The British Ports Association (BPA) has welcomed the publication of a new consultation on the introduction of free ports, which have the potential to transform coastal communities and unleash ‘port-centric‘ growth.
The BPA is part of the government’s Freeport Advisory Panel, which is advising on options for its introduction in the UK. In 2019, the BPA published a report outlining a set of proposals in 'A Licence to Operate: Enterprise, Development and Free Trade Zones.‘
The report calls for freeport status to include a package of measures to support growth in coastal communities around development, consenting and enterprise. The report was written in collaboration with a number of ports and airport operators.
The BPA is now calling for Ministers to maximise ambitions and remove the cap on a potential number of freeports, and include a much broader package of measures that would benefit a wide range of different UK ports.
The UK has 125 cargo-handling ports. Freeport status would benefit ports differently depending on their current traffic/business profile and specialisation. Some will naturally be more interested than others, but there will be more than 10 of these that will want to benefit, and the government should not place an arbitrary cap on this ambition.
Commenting on the consultation, Richard Ballantyne, CEO of the BPA, said: "Freeports are a transformational opportunity for some UK ports that could unleash growth and development in some of the UK’s most deprived coastal areas. The BPA will be making the case for a package of maximum ambition in both scope and scale.
Ports handle 95% of the UK’s trade, and the association will be putting forward a set of measures that support a variety of models to fit different ports and the industries that rely on them.“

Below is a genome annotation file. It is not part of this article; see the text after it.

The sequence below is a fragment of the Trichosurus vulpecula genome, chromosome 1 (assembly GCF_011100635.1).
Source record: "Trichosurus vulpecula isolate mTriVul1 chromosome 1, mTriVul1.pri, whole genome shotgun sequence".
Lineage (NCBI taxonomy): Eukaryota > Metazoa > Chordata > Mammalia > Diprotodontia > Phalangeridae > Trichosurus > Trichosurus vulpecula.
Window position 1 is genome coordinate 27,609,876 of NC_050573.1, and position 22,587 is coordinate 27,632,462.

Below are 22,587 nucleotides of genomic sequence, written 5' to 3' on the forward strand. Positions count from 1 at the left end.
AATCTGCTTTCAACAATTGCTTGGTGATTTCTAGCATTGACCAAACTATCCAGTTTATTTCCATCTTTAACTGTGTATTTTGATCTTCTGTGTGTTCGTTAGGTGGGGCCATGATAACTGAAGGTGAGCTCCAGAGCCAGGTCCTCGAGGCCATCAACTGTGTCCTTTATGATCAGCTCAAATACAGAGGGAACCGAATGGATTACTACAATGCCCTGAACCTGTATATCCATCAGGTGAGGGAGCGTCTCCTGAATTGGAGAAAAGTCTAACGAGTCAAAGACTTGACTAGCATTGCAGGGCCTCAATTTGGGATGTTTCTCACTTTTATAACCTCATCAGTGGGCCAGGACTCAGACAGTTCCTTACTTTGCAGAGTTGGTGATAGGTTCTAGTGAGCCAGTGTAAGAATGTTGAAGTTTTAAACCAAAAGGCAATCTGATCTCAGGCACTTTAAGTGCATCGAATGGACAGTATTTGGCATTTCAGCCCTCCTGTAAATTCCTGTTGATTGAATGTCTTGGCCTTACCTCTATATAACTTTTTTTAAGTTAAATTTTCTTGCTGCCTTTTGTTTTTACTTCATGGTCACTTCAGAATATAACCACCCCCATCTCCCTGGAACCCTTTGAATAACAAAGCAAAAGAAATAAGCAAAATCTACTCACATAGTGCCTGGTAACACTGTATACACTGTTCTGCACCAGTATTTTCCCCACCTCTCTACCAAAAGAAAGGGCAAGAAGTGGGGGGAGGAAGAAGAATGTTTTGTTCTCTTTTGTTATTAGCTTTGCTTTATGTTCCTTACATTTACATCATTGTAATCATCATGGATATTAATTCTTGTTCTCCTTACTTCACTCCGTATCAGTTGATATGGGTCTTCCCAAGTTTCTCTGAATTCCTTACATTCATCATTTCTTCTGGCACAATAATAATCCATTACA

Freeports will not solve issues around new 'frictions‘ that will be introduced at certain gateway ports at the end of the Brexit transition period. The BPA will continue to call for a strong trade agreement with the EU that priorities minimising the erection of new non-tariff trade barriers.
What is a 'free port'?
Traditionally, a freeport is an area outside of a country’s customs territory but within its physical borders, sometimes known as a 'free zone.‘ This allows certain goods to be transhipped or processed through a port without attracting customs duties. This means that components could be added to a product and re-exported without generating additional prohibitive costs.
If the UK ends up striking a low-alignment trade deal with EU (or if a deal is not agreed at all), free ports may help alleviate costs burdens that may be placed on some industries that have cross-border supply chains.
The BPA believes that a UK freeport model should be wider than the traditional ‚customs‘ free zone model, of which many of the benefits can be achieved through existing processes.
Read the article online at: https://www.drybulkmagazine.com/ports-terminals/10022020/british-ports-association-welcomes-freeports-consultation/
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